Matt Wilson is a neuroscientist at MIT who studies the mechanisms of how we form and use memories. Last week, I had the opportunity to interview him, and I found out that he’s a very articulate guy, who is easily able to turn something very complex – how animals and humans form and express memories – into something understandable and ever more fascinating. We were talking for a while about his discovery that rats use a sort of a “mental replay” in their brains while dreaming and planning. Then, things started to get more abstract.
Dr. Wilson was telling me that the brain really isn’t so complicated. He’s able to actually see patterns of thought and memory in rats’ brain cells, and while humans are certainly smarter and more complex, the expressions of these brain patterns aren’t that different. “When we look at these patterns, we can see how they unfold. It’s accessible,” Wilson said. “It tells us that it’s understandable, and we’re likely to figure out mechanisms that control this.” His research on the hippocampus, he said, is just a small part of the amazing strides being made in understanding the processes of the brain.
“Will we ever fully understand ourselves?” I asked. Wilson’s answer surprised me. Read it below.
Matt Wilson: Will we ever fully understand ourselves? This is a very philosophical question. I have to say, I was trained as an engineer. So my engineering training sets out very pragmatic goals. The goal for an engineer would be to take principles and translate them into devices. So the question could be rephrased; will we ever gain an understanding of the principles of the brain that will allow us to construct a synthetic device? Will we build machines that can think? I think the answer to that is yes. Absolutely yes.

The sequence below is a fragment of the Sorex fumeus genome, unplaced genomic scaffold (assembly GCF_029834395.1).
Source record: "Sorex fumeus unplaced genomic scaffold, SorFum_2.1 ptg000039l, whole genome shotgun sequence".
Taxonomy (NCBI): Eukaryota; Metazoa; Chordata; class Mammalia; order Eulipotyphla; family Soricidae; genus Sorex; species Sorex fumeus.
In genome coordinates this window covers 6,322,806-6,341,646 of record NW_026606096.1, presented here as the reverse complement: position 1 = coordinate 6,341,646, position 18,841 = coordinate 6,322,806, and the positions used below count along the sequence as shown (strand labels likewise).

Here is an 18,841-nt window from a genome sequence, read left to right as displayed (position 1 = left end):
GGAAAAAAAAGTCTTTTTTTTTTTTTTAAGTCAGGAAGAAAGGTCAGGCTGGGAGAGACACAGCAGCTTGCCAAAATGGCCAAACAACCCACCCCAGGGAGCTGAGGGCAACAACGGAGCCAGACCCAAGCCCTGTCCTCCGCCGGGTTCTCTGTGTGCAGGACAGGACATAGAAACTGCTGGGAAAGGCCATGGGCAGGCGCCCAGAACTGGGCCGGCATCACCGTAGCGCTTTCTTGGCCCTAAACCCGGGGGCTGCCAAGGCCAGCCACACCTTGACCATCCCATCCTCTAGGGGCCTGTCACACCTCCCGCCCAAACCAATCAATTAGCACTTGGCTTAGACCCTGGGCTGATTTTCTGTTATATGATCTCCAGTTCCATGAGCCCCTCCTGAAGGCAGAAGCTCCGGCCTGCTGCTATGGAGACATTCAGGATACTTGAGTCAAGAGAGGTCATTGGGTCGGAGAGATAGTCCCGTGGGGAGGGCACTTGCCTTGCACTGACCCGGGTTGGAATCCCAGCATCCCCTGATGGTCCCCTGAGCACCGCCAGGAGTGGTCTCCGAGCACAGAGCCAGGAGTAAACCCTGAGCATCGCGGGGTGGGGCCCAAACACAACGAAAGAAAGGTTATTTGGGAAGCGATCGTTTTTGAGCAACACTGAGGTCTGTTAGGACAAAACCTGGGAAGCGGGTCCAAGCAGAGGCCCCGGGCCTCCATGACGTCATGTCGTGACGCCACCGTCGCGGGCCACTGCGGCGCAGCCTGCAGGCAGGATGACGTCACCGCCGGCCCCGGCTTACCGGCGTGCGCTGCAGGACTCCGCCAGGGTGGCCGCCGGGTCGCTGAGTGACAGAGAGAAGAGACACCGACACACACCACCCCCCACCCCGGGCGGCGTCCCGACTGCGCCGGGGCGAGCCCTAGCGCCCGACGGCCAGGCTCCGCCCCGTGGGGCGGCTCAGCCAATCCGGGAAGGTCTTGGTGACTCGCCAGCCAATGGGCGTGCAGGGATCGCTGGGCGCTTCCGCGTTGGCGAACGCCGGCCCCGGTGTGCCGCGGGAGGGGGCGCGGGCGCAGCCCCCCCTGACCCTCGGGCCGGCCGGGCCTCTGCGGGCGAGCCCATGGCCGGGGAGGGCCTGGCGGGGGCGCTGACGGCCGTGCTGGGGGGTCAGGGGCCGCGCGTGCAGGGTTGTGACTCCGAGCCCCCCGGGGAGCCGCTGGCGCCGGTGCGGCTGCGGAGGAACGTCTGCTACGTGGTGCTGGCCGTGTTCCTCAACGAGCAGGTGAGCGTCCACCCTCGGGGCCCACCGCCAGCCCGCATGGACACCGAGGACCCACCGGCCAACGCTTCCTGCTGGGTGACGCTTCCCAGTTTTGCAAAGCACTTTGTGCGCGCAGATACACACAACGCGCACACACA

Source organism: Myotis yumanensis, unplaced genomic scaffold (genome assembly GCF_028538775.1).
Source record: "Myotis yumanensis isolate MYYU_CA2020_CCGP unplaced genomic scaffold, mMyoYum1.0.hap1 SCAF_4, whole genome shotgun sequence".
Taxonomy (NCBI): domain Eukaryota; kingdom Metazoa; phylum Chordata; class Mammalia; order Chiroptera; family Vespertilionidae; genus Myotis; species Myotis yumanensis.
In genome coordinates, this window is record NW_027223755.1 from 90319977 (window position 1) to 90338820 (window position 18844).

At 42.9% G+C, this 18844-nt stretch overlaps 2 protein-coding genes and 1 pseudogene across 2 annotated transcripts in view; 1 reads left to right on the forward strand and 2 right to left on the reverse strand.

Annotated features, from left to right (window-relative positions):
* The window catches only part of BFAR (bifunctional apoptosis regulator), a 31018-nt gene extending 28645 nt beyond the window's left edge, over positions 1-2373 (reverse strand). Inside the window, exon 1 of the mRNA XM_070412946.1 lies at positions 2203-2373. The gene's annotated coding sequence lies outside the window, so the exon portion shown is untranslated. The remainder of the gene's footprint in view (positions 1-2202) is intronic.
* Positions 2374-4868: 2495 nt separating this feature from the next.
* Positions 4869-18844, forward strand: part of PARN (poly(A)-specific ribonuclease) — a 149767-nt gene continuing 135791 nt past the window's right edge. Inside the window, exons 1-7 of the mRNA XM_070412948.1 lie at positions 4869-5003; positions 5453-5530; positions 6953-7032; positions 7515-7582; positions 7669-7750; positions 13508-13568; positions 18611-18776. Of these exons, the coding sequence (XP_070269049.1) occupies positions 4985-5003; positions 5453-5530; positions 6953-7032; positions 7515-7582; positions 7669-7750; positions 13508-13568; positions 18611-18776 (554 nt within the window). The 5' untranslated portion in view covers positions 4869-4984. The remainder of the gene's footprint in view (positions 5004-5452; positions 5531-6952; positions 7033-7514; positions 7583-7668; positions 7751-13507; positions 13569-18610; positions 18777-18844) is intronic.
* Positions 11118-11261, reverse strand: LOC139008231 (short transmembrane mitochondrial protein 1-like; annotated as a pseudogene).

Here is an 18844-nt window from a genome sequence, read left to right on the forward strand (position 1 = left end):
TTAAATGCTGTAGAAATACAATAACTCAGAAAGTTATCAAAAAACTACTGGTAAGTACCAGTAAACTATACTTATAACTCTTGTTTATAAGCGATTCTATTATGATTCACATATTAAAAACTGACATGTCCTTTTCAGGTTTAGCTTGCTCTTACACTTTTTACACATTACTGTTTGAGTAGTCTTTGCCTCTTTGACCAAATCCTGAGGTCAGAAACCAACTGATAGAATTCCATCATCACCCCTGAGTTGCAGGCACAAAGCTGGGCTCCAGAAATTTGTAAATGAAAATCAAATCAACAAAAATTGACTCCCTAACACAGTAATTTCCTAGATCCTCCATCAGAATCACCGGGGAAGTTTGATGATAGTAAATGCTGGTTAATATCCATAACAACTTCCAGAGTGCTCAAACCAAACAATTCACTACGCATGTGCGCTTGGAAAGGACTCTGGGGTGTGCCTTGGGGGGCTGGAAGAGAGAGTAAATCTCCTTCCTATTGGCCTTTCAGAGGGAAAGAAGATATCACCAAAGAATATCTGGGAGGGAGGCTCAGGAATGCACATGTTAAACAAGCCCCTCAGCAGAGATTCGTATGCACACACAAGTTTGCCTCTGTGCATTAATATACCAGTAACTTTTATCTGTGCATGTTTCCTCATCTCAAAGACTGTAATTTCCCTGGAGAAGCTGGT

Now, that’s a very different question from the one you asked: Will we ever understand the human brain? I think that it invariably will be impossible to understand any one human brain. We’re never going to be able to fully describe or understand how an individual thinks, or what an individual’s memories might be and how those memories contribute to what those individuals are.
So individual human brains are entirely unique, and entirely inscrutable, and we’re never going to understand that. But that doesn’t mean we can’t extract enough of those basic principles to copy, emulate the function. So I think that’s something we can and will do. But the human brain itself, I would dare say, is infinitely complex. The more we look, the structure and more complexity we see in the details, and every human brain is unique.
Learning to love science. As a producer for EarthSky, Lindsay Patterson interviews some of the world's most fascinating scientists. Through EarthSky, her work content is syndicated on some of the world's top media websites, including USAToday.com and Reuters.com. Patterson is also charged with helping to stay in steady communication with the thousands of scientists who contribute to EarthSky's work of making the voice of science heard in a noisy world. She graduated from Colorado College with a degree in creative writing, and a keen interest in all forms of journalism and media.